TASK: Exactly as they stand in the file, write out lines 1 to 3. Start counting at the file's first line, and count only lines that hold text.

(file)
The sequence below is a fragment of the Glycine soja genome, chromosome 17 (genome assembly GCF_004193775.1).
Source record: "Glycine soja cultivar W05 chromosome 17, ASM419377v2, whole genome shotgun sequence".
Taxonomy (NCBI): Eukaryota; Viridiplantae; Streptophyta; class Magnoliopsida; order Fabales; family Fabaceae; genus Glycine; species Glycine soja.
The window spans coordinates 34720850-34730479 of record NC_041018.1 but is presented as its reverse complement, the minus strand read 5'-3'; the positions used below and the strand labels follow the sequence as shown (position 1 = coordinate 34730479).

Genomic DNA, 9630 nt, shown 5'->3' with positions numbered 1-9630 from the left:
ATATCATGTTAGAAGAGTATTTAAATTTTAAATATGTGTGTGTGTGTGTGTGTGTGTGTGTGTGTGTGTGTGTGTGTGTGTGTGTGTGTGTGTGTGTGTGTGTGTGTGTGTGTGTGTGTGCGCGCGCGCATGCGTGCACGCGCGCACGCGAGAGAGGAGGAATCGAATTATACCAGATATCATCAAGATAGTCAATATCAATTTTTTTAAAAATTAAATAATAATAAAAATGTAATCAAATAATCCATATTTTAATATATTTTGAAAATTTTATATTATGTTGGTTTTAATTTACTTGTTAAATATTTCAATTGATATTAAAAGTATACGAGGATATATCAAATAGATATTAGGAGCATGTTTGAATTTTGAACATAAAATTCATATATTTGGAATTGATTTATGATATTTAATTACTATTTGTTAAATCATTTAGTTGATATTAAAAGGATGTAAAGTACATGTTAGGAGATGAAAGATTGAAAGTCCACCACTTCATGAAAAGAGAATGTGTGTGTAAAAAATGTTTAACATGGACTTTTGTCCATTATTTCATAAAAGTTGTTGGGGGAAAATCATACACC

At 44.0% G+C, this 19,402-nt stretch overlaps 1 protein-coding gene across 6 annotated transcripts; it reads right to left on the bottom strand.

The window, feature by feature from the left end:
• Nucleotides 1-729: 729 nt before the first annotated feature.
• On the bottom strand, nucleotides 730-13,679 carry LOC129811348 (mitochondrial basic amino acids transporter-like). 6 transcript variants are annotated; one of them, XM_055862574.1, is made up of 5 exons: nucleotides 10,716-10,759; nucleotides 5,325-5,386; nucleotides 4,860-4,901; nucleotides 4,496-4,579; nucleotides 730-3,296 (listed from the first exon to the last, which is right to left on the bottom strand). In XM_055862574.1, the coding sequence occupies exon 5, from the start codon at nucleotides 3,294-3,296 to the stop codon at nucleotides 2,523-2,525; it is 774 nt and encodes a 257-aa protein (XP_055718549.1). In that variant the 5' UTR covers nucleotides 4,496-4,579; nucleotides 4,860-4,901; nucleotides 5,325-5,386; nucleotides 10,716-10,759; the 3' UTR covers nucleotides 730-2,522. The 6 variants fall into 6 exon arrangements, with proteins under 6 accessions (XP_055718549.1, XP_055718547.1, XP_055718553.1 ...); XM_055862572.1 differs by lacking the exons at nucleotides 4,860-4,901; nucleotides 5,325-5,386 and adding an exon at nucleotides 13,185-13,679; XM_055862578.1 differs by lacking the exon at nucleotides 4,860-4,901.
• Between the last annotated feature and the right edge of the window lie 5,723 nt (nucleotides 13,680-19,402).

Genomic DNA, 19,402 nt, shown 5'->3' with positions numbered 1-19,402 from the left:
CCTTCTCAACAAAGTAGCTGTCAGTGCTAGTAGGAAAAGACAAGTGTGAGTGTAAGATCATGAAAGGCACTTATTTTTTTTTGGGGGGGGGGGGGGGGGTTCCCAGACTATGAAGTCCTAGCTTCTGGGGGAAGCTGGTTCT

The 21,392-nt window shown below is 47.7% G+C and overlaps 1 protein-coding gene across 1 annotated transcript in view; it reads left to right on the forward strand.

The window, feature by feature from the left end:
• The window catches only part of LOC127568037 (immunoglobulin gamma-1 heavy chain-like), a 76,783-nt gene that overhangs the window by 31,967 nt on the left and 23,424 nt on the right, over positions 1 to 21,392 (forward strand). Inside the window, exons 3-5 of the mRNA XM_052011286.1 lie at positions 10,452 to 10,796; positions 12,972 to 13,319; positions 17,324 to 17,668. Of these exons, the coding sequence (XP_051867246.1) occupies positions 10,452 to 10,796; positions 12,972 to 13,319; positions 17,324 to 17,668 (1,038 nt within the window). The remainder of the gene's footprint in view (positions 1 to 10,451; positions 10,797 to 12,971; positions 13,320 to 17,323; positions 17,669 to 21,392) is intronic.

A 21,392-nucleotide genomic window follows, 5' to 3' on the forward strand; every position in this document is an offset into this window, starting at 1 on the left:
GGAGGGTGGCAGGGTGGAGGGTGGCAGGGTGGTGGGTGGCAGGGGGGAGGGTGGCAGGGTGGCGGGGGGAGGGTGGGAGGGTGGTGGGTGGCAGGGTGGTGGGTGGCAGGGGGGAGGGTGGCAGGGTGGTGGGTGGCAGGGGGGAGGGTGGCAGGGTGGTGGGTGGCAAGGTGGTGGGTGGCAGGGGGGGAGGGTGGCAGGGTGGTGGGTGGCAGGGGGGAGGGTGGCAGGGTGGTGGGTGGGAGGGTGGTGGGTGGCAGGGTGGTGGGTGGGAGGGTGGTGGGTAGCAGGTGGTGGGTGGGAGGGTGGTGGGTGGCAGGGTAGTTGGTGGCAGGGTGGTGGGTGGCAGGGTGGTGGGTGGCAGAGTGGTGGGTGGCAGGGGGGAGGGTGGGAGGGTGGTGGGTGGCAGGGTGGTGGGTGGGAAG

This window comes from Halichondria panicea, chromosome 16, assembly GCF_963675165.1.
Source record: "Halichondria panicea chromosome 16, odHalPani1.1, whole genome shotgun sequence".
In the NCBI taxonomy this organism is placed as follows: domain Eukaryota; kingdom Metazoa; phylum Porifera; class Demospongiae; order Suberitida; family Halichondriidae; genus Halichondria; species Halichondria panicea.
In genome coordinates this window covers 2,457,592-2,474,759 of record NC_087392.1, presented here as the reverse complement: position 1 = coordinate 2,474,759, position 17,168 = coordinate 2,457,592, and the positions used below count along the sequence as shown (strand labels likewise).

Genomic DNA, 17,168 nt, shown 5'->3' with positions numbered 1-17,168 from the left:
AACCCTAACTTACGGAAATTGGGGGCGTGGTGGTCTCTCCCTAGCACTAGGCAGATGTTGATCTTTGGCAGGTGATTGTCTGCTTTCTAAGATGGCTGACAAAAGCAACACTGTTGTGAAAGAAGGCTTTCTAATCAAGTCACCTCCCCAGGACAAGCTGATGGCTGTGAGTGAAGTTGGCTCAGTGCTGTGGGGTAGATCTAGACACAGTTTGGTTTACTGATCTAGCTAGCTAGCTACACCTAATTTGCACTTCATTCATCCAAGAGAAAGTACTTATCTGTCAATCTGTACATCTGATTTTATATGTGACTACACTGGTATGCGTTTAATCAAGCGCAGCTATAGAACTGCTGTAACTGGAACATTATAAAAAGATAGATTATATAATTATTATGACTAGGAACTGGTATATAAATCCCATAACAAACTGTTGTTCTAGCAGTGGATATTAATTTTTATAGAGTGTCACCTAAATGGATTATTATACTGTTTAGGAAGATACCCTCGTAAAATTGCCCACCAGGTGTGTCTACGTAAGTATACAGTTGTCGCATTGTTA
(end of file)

The sequence below is a fragment of the Glycine soja genome, chromosome 17 (genome assembly GCF_004193775.1).
Source record: "Glycine soja cultivar W05 chromosome 17, ASM419377v2, whole genome shotgun sequence".
Taxonomy (NCBI): Eukaryota; Viridiplantae; Streptophyta; class Magnoliopsida; order Fabales; family Fabaceae; genus Glycine; species Glycine soja.